PENTAGON: For the first time, the Air Force has run a wargame trying to decide how best to build the structure for Multi-Domain Command & Control. A central objective is figuring out how to manage data flows coming from all over the world from every domain: air, land, sea, space, and cyberspace.
What could the catchphrase for MDC2 was coined during the war-game: “Conflict Anywhere Will Be Conflict Everywhere”
Three different teams built three different structures to see which would be optimal. The final results weren’t in when I interviewed Brig. Gen. Salty Saltzman in his Pentagon office, but he outlined the basic conclusions he’s drawn.
Some 78 people, most of them grouped in four “squadrons,” did their best to hammer out how to build a group of people and how they work with commanders here and abroad to best manage a hugely complex battle ranging across the globe in which the enemy was jamming and spoofing and, of course, shooting.
The first group, the Kick’n Mules were “a bunch of colonels, really old and crusty and who come with a lot of baggage,” Salty told me Monday. They were there to weigh the strengths and weakness of current C2 structures. For example, “are they slow because you have to go SecDef for everything?” How well do the current operational commands function when faced with this enormous data flow from so many disparate locations?
The cool kids were, of course, the Ender squadron, comprised of captains: “No baggage, no real C2 experience. Sky’s the limit.” (If you haven’t read or watched Ender’s Game then you’ve got no idea of the broad conceptual framework within which many of those creating this new venture are operating.)
The Thunderbirds, of course, were a mix of colonel, majors and captains to ensure a balanced view.
The Tigers were the White Team, the folks who built the scenario designed to test the concepts.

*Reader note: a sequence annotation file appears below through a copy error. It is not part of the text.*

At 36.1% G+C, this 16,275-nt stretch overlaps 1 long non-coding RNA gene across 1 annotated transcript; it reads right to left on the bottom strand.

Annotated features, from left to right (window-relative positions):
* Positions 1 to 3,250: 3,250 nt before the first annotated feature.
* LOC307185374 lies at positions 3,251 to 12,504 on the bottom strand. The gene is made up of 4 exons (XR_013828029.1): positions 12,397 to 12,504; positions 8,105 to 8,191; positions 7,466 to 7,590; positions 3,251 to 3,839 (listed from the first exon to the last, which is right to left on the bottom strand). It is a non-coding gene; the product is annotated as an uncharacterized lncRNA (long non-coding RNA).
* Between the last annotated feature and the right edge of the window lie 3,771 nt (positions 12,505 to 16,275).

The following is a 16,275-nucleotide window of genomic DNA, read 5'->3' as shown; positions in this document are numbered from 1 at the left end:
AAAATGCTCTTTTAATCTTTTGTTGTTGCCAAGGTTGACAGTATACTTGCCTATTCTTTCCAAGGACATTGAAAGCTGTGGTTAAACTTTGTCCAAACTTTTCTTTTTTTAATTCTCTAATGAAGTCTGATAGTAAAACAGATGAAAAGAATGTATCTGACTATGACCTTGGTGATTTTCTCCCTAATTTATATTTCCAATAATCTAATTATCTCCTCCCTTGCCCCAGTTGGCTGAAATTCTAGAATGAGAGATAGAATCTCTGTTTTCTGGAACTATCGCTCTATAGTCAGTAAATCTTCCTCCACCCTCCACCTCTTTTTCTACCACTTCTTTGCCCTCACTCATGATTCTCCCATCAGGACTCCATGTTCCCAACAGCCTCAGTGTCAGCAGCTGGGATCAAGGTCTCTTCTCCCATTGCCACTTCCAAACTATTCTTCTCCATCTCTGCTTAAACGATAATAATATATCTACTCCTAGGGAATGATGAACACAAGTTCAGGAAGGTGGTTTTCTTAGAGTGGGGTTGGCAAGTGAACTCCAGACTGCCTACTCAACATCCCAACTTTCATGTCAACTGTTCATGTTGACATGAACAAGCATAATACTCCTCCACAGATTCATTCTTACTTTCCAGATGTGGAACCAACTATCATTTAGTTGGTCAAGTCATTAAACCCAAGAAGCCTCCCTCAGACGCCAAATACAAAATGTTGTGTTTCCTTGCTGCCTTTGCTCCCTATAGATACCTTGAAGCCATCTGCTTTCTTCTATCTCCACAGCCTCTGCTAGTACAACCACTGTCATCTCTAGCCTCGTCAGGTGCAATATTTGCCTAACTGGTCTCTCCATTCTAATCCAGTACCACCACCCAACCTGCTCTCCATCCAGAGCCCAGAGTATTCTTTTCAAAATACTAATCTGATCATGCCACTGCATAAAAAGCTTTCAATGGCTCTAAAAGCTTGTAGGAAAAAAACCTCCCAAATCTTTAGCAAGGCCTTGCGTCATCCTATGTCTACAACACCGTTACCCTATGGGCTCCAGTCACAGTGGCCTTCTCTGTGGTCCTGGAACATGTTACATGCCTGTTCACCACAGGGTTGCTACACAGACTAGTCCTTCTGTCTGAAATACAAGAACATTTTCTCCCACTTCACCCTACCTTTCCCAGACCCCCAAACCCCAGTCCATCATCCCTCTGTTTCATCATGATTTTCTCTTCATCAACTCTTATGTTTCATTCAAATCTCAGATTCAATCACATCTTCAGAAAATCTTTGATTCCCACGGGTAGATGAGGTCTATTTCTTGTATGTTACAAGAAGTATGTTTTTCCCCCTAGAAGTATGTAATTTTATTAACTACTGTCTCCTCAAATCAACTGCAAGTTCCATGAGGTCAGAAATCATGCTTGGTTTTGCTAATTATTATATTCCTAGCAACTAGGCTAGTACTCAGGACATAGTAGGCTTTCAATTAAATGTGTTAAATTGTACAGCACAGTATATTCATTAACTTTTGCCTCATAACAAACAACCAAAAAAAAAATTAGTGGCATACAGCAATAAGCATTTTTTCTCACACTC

What did Saltzman and his team learn? There were three very important early conclusions.
The most important and intriguing need is for something Salty and his team are calling a Global Integrator. “The idea is that no one commander is going to be given all the forces necessary because it’s going to be too global, too many domains, too many regions,” Salty said. This concept is in the early stages, but the wargame clearly demonstrated that there needs to be someone between combatant commanders and the C2 team to help interpret what’s happening and make recommendations depending on where the threat is and which domain it resides in.
“We don’t know the answer yet,” Salty said. “We don’t know what authorities they will have or not.”
The second conclusion they reached is that MDC2 is warfighting, not staff work. Salty and his team came to this general conclusion some time ago, which is why they created the idea of a new specialty, known as 13 OSCARs.
These would be people who spent most of their careers doing command and control, instead of the current method of staffing Air Operation Centers (AOC) “is simply a collection of SMEs (subject matter experts).” notes a briefing slide Saltzman gave me. If the Air Force and Joint Staff want to increase lethality, they need to “abandon” that model.
The third issue is subtle, but potentially powerful. In Salty shorthand, it’s: risk to mission vs. risk to force. This will be especially important as Artificial Intelligence becomes more and more prominent in managing data and making recommendations. Fundamentally, risk to mission means, can you get the job done? Risk to force weighs how many people will be killed or injured.
The group looked at some technologies but that was not a central part of the game, Saltzman said. Also represented at the game were military representatives from the Five Eyes intelligence-sharing pact: Australia, Canada, New Zealand, the United Kingdom, as well as the US.
Saltzman will be presenting his findings from the Doolittle Wargame at a C2 Summit with four stars on Jan. 15. Planning for the next one begins in February.
Here are Saltzman’s ideas on one whiteboard: